Apps are an entirely new class of product that makes the smartphone phenomenologically different from—and far more powerful than—a standalone mainframe or an Internet-wired desktop PC. The $6,000 value, which BCG identified, is effectively a measure of the value of apps to consumers. We also see the value of apps in the rate of adoption: Apps went from zero to 60 billion downloads in the first four years. And according to the mobile analytics firm Flurry, overall app use still rose nearly 80 percent last year alone.

Today, over a half-million specialized mobile apps are available across the entire pantheon of social, business and medical activities. The “app economy” has become a $100- billion industry. While messaging and social media dominate app growth, running a close second (with 150-percent growth last year) are “utility and productivity” apps, for everything in the interstices of economic activity and increasingly for health and medical purposes.

We are now at the end of the beginning of the mobile revolution, which is the next and biggest cycle in the expansion of the information economy. Cisco Systems, Inc., forecasts wireless traffic—the measure of how much the mobile Internet is put to use—will grow tenfold in the next five years alone. With this, the world will get wealthier, perhaps at a rate faster than during the previous tech cycle. However, some analysts believe the ascent of ubiquitous mobile connectivity will lead to greater use of Facetime, Skype or other teleconferencing, which will decrease travel. But we have seen this “movie” before. When Internet 1.0 took off, pundits and forecasters believed that world travel would slow and even reverse because of the advantages and convenience of the Internet. A few visionaries thought otherwise, including Vint Cerf, credited as one of the handful of key players who engineered the Internet. Cerf predicted that the Internet would increase world travel because it would make it easier for remote and disparate businesses to work together—which he believed would lead to more travel and greater transport of goods. He was right.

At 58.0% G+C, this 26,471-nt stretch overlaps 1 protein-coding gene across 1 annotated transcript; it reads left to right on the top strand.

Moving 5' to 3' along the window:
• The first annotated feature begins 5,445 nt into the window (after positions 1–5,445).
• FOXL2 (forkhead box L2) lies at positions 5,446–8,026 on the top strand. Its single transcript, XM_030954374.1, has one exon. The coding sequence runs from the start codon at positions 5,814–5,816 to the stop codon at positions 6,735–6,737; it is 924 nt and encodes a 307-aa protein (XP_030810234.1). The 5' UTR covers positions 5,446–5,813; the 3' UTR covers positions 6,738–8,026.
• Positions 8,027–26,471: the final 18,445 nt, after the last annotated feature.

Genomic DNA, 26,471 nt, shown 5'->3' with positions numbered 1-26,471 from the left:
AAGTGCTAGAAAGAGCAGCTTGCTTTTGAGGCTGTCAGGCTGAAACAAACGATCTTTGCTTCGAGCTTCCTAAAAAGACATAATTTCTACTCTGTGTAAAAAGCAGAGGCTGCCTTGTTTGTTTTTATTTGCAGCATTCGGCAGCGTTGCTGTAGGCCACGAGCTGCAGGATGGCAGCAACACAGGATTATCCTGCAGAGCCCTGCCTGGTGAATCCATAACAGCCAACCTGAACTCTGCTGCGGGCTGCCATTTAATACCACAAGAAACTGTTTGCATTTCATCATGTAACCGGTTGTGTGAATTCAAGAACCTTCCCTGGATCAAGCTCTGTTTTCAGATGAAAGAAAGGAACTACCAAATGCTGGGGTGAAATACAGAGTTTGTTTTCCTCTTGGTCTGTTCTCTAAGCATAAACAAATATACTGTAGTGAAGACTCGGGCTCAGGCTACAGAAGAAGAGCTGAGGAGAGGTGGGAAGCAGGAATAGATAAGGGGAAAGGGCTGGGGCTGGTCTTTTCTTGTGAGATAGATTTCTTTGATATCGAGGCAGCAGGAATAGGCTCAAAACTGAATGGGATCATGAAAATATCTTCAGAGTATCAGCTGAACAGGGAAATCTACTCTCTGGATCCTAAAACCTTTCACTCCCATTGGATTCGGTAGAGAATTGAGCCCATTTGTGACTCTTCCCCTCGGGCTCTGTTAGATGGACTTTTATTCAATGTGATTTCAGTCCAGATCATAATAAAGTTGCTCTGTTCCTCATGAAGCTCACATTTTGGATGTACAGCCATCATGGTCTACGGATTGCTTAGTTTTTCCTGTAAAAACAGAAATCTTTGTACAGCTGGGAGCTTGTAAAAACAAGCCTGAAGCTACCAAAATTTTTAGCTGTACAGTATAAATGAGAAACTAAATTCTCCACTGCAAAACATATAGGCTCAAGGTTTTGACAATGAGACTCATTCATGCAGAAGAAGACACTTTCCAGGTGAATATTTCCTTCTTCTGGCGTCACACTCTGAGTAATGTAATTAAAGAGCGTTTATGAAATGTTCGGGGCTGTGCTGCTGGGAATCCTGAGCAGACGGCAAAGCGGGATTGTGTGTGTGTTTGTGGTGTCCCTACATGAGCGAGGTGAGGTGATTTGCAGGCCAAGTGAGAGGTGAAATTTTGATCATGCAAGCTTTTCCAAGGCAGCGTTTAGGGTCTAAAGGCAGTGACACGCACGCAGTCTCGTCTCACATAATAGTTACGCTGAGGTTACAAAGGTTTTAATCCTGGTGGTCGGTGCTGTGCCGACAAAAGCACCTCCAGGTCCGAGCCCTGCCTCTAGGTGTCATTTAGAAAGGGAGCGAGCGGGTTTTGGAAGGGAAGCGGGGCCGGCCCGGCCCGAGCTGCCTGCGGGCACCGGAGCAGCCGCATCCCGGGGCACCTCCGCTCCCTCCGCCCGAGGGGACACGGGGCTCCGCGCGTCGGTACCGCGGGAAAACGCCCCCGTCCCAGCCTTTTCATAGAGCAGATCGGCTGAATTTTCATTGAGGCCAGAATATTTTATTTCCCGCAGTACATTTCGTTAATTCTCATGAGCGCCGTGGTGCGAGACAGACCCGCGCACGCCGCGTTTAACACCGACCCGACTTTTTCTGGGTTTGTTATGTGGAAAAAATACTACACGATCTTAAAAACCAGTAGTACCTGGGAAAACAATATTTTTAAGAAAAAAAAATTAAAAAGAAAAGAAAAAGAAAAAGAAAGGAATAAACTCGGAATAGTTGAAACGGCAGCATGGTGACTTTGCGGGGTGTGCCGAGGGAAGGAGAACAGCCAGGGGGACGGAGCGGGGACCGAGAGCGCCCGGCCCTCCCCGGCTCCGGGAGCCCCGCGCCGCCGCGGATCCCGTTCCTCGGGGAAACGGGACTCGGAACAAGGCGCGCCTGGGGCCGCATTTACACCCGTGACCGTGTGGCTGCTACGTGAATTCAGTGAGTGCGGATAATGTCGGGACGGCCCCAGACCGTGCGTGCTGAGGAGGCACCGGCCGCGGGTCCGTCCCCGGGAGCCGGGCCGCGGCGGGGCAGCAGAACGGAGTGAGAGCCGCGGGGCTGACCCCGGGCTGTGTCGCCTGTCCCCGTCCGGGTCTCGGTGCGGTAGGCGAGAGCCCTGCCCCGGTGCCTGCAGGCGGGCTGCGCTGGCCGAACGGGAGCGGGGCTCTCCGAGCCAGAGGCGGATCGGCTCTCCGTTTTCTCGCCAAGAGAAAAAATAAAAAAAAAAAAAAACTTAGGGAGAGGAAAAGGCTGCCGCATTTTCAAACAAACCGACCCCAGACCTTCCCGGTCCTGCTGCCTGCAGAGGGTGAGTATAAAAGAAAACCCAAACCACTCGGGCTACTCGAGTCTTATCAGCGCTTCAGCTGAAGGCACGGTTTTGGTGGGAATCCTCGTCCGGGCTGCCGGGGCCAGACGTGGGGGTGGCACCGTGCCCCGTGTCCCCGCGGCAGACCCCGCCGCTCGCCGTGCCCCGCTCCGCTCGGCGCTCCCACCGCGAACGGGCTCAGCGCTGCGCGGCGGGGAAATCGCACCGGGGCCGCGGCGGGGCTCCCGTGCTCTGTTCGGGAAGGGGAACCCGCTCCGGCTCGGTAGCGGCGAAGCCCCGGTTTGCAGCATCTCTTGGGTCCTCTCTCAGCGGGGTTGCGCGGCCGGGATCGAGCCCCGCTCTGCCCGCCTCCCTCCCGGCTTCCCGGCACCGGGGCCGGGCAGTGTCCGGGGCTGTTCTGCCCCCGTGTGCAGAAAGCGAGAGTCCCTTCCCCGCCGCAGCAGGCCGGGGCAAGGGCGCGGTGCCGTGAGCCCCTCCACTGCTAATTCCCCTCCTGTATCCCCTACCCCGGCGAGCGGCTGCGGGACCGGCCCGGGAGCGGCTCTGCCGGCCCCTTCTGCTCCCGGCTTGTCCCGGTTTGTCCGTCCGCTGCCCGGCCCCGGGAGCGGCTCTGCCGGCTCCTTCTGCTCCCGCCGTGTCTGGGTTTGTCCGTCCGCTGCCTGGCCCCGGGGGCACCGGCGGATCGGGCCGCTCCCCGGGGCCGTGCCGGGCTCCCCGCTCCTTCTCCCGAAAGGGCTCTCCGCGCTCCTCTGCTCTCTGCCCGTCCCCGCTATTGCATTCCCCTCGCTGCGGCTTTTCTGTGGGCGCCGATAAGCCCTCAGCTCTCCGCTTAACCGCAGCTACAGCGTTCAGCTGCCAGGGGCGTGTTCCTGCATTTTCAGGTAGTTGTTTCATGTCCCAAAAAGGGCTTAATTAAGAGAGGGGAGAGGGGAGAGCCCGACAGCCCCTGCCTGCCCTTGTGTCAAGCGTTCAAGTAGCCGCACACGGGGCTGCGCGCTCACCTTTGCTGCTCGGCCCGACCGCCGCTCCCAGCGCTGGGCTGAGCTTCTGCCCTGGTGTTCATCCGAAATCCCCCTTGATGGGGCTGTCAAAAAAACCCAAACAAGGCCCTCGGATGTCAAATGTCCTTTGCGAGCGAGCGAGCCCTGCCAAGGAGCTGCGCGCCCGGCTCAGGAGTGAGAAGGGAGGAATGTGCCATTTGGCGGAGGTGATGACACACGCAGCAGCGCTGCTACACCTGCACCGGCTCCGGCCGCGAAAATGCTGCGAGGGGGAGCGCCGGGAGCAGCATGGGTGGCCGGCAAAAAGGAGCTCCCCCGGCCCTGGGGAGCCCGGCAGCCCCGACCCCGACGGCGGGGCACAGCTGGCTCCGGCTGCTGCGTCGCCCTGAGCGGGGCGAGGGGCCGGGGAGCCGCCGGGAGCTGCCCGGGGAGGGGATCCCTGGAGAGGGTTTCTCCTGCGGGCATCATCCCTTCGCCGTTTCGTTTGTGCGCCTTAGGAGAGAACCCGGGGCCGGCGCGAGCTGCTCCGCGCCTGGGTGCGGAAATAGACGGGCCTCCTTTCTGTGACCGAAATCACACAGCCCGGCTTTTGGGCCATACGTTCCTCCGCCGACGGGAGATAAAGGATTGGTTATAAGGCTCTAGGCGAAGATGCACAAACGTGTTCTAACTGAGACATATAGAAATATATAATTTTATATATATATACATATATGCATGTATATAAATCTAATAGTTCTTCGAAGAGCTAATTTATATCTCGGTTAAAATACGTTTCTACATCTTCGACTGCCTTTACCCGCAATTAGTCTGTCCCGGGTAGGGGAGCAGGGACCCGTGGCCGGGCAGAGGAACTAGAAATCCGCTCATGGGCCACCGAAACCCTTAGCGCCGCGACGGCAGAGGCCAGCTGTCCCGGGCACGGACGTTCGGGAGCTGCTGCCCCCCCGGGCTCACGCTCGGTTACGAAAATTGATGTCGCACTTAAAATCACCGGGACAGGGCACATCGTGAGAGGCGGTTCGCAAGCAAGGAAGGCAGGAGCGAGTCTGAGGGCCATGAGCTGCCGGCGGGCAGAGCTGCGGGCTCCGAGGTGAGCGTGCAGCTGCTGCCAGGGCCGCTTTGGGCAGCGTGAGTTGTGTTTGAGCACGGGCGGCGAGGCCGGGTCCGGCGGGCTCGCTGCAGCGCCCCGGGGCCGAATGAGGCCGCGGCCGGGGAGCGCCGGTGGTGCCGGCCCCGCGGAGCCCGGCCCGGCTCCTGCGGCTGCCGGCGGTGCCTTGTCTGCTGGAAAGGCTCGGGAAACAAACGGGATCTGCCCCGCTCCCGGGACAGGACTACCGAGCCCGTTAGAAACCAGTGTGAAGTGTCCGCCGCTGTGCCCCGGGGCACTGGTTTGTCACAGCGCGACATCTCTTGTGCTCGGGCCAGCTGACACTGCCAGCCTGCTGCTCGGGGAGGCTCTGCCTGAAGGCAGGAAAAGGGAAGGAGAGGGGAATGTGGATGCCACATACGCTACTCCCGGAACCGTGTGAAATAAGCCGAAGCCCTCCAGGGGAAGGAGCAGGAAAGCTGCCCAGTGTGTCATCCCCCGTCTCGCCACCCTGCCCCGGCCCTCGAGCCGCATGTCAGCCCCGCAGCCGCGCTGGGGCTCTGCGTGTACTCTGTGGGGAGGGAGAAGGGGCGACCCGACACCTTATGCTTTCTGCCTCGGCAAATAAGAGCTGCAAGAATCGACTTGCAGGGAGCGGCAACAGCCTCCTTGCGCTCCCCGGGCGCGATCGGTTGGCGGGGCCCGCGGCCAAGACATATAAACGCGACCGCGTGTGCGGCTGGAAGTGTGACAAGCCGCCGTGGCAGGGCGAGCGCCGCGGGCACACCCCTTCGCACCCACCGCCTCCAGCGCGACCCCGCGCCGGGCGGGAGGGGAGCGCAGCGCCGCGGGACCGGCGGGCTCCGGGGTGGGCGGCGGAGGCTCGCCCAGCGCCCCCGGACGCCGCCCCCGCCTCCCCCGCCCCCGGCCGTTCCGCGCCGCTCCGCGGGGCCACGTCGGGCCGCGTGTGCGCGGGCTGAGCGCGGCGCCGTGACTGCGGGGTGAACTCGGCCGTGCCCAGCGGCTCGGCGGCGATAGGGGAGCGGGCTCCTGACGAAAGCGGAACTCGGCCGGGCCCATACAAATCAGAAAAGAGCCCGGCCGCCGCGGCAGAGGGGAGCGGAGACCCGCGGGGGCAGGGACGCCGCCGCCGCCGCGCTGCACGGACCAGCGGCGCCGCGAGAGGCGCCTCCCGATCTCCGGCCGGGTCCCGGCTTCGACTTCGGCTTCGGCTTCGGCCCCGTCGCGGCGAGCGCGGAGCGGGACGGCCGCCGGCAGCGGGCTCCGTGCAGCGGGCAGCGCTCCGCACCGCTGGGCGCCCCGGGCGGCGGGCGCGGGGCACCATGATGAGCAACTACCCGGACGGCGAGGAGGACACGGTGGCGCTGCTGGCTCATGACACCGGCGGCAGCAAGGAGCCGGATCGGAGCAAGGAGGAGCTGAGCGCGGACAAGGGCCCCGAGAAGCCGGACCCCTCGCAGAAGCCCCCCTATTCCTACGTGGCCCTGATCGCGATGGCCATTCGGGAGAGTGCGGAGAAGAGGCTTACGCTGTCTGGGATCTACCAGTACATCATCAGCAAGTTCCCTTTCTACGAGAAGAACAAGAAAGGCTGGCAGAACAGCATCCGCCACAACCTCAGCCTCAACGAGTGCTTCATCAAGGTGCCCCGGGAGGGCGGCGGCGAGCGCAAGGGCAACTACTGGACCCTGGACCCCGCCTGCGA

We know two things for sure about the future of transportation: people like it and commerce requires it. In addition to increasing air travel, there will also be more cars on the world’s roads in two decades. Forecasters see a billion more cars, in addition to the 800 million automobiles in use today, and hundreds of millions more trucks.